The human body is really good at signaling when something is wrong. Unfortunately, it’s not very good at diagnosing itself. In fact, many of the signals it sends are virtually the same for a wide variety of conditions. And we tend to minimize our symptoms. So, if your body is telegraphing chest pain, shortness of breath, nausea and lightheadedness, you may be inclined to chalk it up to stress or anxiety. Chances are, you’ll rule out anything more serious despite the fact that these can also be symptoms of a heart attack. So how can you tell if you’re having a panic or heart attack? Knowing the difference and acting fast could save your life.
Panic or heart attack? Maximizing your symptoms.
If you’ve never had a panic attack or heart attack and aren’t being treated for heart disease, it can be nearly impossible to differentiate between the two. Overlapping symptoms can include:
- Chest pain or discomfort
- Anxiety or fear of impending doom
- Racing, pounding or fluttering heart
- Breathing difficulties; shortness of breath
- Sweating or chills
- Lightheadedness or dizziness
- Nausea or vomiting
If you experience any of these symptoms, call 911 immediately.
With a heart attack, minutes equal muscle. In other words, the chances of saving precious heart muscle decrease with every minute that it takes to be diagnosed and treated. Don’t wait more than 5 minutes to call.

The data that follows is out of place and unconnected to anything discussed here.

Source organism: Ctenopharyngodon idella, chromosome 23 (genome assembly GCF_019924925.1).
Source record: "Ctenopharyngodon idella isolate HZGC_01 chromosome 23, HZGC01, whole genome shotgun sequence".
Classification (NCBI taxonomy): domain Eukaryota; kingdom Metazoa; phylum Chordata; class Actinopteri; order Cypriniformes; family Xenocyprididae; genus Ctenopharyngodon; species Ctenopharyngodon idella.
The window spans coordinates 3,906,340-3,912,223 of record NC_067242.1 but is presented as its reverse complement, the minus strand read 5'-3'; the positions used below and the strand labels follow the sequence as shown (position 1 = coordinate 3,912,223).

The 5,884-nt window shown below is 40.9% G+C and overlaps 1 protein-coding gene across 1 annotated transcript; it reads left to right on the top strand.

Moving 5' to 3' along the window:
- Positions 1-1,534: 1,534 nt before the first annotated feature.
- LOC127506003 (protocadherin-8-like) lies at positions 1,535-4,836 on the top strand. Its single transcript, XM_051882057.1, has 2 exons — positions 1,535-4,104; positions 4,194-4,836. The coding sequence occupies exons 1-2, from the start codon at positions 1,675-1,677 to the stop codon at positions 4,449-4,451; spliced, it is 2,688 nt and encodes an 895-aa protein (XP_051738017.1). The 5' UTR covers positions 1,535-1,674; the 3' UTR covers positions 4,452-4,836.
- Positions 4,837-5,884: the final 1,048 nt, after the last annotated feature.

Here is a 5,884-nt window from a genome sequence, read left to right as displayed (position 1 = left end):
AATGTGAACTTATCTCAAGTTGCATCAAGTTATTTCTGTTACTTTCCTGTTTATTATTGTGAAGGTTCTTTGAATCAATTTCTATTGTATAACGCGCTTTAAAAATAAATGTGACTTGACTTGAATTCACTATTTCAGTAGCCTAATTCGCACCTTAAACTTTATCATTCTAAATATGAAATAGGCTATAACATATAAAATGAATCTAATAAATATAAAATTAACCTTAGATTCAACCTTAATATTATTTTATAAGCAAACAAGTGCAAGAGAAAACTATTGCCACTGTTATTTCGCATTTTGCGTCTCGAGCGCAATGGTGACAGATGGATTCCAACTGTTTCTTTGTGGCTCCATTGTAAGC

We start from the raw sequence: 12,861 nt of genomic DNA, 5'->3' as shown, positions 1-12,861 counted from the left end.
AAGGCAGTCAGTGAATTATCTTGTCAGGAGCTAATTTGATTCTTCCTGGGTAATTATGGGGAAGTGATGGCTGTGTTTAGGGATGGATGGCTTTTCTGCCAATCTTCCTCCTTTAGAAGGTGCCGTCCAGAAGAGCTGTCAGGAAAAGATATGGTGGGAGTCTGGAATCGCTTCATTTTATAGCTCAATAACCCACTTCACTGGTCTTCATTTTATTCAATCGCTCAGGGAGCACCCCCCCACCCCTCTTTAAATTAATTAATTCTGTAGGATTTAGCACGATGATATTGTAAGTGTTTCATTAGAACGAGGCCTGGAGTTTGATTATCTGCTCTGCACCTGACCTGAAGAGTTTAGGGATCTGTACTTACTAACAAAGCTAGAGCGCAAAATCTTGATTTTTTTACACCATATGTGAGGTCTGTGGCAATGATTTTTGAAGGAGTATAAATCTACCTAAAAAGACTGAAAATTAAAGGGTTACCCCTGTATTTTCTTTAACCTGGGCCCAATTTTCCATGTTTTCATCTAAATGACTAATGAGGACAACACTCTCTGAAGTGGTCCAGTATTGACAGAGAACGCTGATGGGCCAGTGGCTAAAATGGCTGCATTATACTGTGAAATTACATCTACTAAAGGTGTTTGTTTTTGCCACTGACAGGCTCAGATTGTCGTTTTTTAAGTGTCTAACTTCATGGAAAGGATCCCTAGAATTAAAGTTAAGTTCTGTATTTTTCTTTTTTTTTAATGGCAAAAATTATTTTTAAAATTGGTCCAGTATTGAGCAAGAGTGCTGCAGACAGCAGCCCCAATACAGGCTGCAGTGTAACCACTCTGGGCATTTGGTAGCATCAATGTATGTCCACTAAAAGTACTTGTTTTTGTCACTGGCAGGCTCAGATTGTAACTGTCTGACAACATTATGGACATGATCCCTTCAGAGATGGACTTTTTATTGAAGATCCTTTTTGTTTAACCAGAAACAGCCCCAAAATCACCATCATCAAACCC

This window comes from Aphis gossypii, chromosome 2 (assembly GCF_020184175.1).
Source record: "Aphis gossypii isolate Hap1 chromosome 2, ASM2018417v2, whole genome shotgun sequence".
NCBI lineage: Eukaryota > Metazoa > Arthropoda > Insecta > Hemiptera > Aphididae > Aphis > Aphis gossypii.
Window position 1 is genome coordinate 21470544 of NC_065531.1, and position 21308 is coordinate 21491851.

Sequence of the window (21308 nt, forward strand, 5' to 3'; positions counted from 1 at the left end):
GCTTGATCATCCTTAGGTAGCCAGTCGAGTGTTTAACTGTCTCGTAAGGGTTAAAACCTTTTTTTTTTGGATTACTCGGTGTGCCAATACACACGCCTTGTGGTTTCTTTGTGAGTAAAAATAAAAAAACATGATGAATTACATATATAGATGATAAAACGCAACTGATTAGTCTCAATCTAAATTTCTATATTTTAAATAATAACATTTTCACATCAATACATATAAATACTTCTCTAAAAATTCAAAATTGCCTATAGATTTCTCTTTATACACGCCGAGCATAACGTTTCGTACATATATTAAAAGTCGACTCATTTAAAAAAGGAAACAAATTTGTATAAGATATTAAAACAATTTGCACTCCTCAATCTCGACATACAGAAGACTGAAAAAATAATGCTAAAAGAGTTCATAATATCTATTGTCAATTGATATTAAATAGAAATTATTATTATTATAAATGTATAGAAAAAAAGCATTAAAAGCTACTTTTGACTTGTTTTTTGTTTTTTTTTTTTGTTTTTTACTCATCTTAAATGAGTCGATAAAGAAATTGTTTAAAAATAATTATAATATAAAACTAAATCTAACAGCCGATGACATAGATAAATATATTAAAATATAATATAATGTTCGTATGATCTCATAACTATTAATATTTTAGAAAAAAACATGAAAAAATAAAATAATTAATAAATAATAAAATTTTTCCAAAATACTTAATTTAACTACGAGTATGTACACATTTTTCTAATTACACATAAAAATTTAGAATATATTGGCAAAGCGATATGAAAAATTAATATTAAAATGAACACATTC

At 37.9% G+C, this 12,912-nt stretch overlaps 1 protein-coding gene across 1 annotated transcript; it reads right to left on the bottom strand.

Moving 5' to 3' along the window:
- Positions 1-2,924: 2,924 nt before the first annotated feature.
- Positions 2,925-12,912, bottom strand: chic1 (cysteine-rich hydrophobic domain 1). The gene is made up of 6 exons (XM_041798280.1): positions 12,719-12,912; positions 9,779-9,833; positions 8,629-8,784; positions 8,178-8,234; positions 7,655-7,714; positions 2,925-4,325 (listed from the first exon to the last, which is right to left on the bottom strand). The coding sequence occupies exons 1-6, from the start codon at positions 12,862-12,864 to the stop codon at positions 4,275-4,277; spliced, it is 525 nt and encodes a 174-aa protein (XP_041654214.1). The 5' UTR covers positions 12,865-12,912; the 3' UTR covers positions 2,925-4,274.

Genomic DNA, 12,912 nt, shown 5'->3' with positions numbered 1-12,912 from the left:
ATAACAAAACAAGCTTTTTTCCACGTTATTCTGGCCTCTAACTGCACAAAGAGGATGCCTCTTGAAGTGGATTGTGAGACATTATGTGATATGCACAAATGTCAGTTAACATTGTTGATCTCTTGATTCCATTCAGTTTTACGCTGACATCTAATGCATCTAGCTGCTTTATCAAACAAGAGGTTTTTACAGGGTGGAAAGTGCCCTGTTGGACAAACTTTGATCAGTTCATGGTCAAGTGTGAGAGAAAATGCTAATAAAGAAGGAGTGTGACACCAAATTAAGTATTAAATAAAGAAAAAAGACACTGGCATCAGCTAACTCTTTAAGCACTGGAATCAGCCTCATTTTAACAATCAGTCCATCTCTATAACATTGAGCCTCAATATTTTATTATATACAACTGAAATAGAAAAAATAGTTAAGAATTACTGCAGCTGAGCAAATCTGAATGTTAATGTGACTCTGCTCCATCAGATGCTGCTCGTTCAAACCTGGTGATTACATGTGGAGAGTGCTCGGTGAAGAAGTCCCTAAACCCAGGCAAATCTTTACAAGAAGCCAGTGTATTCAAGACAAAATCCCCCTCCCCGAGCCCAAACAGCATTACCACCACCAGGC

Recognizing and acknowledging your symptoms can help you minimize the damage caused by a heart attack.
Additional heart attack clues.
If you have been diagnosed with cardiovascular disease, you already know that you should take the symptoms listed above seriously and call for help. But if you don’t have a diagnosis or haven’t had a heart attack, there are additional symptoms that often accompany a heart attack but typically not a panic attack. They include:
- Pain in one or both arms
- Pain in the jaw, back, shoulders, neck or upper abdomen (often more common in women)
Additional panic attack clues.
These additional symptoms of an anxiety attack may help you tell whether you are having a panic or heart attack.
- Sudden feelings of terror for no reason
- Shaking or trembling
- Abdominal cramping
- An urge to flee
- Feelings of unreality or being detached from your body
If you’ve suffered from anxiety before and this feels similar to a past panic attack that turned out to be stress-related, try some deep breathing exercises or meditation to see if your symptoms ease. If they don’t, get medical help right away.
When you’re not sure if it’s a panic or heart attack, one of our many Medical City ER locations across North Texas has you covered. With average wait times posted online, if you do have an emergency, you can spend less time waiting and more time on the moments that matter most.